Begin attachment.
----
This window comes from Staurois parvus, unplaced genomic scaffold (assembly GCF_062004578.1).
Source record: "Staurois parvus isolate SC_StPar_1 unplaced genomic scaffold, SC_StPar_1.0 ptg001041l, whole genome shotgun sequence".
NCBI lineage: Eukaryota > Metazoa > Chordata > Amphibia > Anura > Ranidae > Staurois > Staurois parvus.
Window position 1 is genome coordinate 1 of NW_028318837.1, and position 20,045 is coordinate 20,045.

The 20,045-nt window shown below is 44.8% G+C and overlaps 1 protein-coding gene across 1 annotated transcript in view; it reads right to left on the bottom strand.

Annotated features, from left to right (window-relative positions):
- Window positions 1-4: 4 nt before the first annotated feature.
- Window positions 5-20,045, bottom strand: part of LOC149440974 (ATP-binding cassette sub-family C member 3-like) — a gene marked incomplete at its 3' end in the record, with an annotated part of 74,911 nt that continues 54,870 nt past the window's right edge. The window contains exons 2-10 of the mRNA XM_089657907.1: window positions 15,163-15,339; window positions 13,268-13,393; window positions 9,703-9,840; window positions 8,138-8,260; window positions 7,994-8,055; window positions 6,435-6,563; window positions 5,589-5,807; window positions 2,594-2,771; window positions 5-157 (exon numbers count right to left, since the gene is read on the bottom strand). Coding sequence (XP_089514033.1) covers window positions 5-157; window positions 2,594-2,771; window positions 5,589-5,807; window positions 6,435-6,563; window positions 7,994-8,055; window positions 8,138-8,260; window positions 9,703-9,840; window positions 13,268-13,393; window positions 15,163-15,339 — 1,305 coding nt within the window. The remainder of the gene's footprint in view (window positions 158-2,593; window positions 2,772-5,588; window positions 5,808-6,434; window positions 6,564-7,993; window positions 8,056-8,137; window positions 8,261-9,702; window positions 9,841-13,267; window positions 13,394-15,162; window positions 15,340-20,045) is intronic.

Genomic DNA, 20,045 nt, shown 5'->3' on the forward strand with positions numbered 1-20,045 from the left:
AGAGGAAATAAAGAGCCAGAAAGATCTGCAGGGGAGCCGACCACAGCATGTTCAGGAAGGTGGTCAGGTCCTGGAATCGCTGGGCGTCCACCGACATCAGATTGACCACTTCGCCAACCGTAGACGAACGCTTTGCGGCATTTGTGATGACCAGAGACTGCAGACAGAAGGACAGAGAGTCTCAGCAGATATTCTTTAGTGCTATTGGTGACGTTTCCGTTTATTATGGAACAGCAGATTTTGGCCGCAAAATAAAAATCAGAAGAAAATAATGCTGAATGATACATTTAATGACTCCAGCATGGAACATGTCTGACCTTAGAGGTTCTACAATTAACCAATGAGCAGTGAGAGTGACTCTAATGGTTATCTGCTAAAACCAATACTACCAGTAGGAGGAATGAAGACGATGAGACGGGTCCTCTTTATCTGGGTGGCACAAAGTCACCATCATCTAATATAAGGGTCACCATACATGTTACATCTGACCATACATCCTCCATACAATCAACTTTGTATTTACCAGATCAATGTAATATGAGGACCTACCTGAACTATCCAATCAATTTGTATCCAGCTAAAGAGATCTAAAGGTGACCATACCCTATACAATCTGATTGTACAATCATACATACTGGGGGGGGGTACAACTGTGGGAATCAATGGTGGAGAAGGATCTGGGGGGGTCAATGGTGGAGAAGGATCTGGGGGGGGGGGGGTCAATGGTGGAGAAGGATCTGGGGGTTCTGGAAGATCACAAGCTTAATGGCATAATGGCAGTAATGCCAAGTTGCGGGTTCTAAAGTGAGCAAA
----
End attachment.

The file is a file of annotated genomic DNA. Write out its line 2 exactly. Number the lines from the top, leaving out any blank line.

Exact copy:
Source record: "Staurois parvus isolate SC_StPar_1 unplaced genomic scaffold, SC_StPar_1.0 ptg001041l, whole genome shotgun sequence".